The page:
|Solar Goals (MW)
||All systems in IOU areas except new homes
||New homes, IOU territories
||All systems in POU areas|
Solar Incentive Level Design
The CSI Program is designed to be responsive to economies of scale in the California solar market – as the solar market grows, it is expected solar system costs will drop and incentives offered through the program decline. The CPUC divided the overall megawatt goal for the incentive program into 10 programmatic incentive level steps, and assigned a target amount of capacity in each step to receive an incentive based on dollars per-watt or cents per-kilowatt-hour. The MW targets in each incentive step level are assigned to particular customer classes (residential, commercial, and government / non-profit) and allocated across the three IOU service territories, in proportion with each group’s contribution to overall state electricity sales.
Once all the MW targets in a particular incentive step level are reserved via CSI application, which can occur at different times for each customer class in each utility service territory, the incentive level offered by the CSI Program automatically reduces to the next lower incentive step level. This creates a demand-driven incentive program that adjusts solar incentive levels based on local solar market conditions.
Figure 1 below shows how CSI incentives decline as the program progresses through the 10 steps and more MWs are installed. The CSI incentive levels have declined by customer class and utility, from January 2007 to the present. See the CSI Trigger Tracker for currently applicable step levels.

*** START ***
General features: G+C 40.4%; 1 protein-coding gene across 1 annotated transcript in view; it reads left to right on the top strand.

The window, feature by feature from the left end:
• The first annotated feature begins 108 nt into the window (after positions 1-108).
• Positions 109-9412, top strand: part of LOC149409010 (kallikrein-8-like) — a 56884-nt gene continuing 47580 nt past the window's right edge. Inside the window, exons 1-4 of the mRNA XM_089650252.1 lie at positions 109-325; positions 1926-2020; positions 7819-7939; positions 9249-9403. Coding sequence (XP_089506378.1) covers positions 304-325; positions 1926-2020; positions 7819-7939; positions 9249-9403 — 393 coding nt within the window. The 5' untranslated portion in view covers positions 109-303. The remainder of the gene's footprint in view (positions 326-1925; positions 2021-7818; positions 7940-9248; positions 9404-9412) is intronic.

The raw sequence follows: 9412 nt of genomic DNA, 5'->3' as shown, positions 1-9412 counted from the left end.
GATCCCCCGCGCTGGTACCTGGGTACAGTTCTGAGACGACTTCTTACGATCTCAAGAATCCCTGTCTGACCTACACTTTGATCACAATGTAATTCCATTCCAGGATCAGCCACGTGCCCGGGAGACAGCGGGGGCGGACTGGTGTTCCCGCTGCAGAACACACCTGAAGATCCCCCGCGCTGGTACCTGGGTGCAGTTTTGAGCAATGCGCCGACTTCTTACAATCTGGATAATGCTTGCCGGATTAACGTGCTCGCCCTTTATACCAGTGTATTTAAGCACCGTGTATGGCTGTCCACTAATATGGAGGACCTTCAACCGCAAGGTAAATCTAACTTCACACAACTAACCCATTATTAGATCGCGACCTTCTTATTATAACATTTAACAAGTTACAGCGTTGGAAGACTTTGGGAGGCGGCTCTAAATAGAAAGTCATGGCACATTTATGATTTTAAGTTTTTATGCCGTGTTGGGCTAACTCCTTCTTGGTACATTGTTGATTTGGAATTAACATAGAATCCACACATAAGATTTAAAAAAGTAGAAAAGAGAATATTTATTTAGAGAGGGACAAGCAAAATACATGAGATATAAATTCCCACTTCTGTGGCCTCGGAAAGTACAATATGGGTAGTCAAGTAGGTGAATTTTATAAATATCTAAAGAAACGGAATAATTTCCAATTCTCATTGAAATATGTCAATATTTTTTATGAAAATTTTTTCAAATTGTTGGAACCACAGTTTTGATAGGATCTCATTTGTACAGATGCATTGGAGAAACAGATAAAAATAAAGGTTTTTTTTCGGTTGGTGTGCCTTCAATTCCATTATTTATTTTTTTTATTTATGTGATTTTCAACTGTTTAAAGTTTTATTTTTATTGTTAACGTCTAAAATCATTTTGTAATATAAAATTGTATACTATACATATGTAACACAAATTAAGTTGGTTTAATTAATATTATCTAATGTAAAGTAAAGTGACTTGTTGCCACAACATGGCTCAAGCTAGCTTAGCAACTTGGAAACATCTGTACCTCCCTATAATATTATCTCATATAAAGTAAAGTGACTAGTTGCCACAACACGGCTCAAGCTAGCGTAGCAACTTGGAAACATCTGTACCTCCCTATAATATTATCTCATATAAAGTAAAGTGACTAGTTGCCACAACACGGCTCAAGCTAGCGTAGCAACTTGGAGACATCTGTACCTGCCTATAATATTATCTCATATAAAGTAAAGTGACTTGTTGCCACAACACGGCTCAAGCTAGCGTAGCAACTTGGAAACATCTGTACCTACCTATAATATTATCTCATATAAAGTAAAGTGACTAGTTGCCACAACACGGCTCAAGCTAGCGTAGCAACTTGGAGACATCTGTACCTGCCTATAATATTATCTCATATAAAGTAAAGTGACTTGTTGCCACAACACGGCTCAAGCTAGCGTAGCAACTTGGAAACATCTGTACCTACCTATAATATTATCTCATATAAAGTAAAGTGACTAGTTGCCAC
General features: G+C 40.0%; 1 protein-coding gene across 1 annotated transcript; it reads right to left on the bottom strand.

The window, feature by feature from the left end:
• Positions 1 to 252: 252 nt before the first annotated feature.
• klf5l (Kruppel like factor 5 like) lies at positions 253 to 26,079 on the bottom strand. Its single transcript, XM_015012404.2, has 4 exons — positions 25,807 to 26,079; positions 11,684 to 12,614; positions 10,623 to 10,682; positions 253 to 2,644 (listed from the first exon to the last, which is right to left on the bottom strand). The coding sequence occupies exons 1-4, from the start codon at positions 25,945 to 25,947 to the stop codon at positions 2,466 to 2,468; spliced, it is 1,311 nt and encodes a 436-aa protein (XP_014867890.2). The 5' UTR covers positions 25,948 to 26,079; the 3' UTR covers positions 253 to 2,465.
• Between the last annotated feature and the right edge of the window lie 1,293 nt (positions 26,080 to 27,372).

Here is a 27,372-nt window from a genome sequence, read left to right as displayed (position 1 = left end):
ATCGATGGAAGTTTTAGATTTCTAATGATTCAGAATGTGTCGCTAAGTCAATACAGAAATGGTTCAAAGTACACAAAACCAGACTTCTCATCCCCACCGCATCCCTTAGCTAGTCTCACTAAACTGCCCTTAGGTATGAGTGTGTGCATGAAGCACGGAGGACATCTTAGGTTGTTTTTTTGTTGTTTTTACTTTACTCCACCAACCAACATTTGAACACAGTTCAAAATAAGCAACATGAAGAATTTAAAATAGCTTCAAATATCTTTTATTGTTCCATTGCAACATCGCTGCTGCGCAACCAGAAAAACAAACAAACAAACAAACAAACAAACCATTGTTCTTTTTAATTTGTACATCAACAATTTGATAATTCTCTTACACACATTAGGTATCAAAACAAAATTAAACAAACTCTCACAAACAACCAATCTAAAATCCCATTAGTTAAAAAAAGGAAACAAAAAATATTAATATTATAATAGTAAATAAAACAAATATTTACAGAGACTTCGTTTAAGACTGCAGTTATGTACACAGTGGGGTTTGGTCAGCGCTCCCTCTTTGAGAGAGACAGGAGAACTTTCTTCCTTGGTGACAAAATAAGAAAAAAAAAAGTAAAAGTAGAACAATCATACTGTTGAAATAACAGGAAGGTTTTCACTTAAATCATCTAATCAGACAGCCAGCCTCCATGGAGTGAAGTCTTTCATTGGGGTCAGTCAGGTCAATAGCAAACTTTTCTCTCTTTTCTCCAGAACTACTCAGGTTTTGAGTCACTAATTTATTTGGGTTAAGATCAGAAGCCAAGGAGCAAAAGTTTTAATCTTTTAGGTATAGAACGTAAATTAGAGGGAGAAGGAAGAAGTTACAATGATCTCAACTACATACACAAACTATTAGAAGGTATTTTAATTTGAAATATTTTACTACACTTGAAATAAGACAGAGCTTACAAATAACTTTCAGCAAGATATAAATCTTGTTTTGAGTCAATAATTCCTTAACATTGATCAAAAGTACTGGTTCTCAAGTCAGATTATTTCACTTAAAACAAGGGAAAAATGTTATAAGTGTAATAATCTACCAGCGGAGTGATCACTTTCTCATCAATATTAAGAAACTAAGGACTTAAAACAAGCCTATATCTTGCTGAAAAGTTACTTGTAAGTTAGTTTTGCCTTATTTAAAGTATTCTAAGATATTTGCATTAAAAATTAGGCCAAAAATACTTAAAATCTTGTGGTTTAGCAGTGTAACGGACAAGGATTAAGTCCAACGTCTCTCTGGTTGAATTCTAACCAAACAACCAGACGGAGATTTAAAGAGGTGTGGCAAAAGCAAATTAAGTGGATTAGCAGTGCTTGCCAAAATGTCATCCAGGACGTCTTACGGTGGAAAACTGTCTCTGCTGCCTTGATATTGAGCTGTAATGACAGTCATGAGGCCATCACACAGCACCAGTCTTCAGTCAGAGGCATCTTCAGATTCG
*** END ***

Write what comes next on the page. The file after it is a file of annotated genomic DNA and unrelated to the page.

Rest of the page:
Figure 1. Overview of the CSI Step Level Changes
The CSI Program pays solar consumers their incentive either all at once for smaller systems or over the course of five years for larger systems. Smaller systems receive an upfront, capacity-based incentive that is adjusted based on expected system performance, called the Expected Performance-Based Buy-down (EPBB). Larger systems receive incentives based on their actual performance over the course of five years, called the Performance Based Incentive (PBI). These two incentive tracks are explained in more detail in the Table below.
CSI Regulatory History
In 2005, the CPUC began developing the CSI program under Executive Order and later in 2006 under State law. First, the CPUC and California Energy Commission issued a joint report in June 2005 that developed an analysis of key issues related to development and implementation of the California Solar Initiative. The CPUC also opened Proceeding (R.) 06-03-004 to work with stakeholders to develop the program.
On December 15, 2005, the Commission issued D.05-12-044, an order that modified existing solar incentive levels and directed CPUC staff to provide recommendations on the program's design. On March 2, 2006, the CPUC opened Proceeding R0603004 to work with Parties through public comment to develop the program.
On January 12, 2006, the CPUC issued an Interim Order that set initial policy and funding for the program. The CPUC was nearing an August 24, 2006 Commission vote on proposed incentive level design, administrative structure, and planning schedule, when SB1 was signed into law on August 21, 2006. While SB 1 codified the state's commitment to the creation of a self-sustaining solar market, it also introduced several unanticipated requirements for the program. In order to conform to state law, the CPUC then worked with Parties to issue a proposed decision on SB1's impacts to the CSI program for public comment; this decision was approved by Commissioners on December 14, 2006. The program launched on January 1, 2007.
The California Solar Initiative replaced two prior solar programs administered by the California Public Utilities Commission and the California Energy Commission through the end of 2006 (CSI started on January 1, 2007):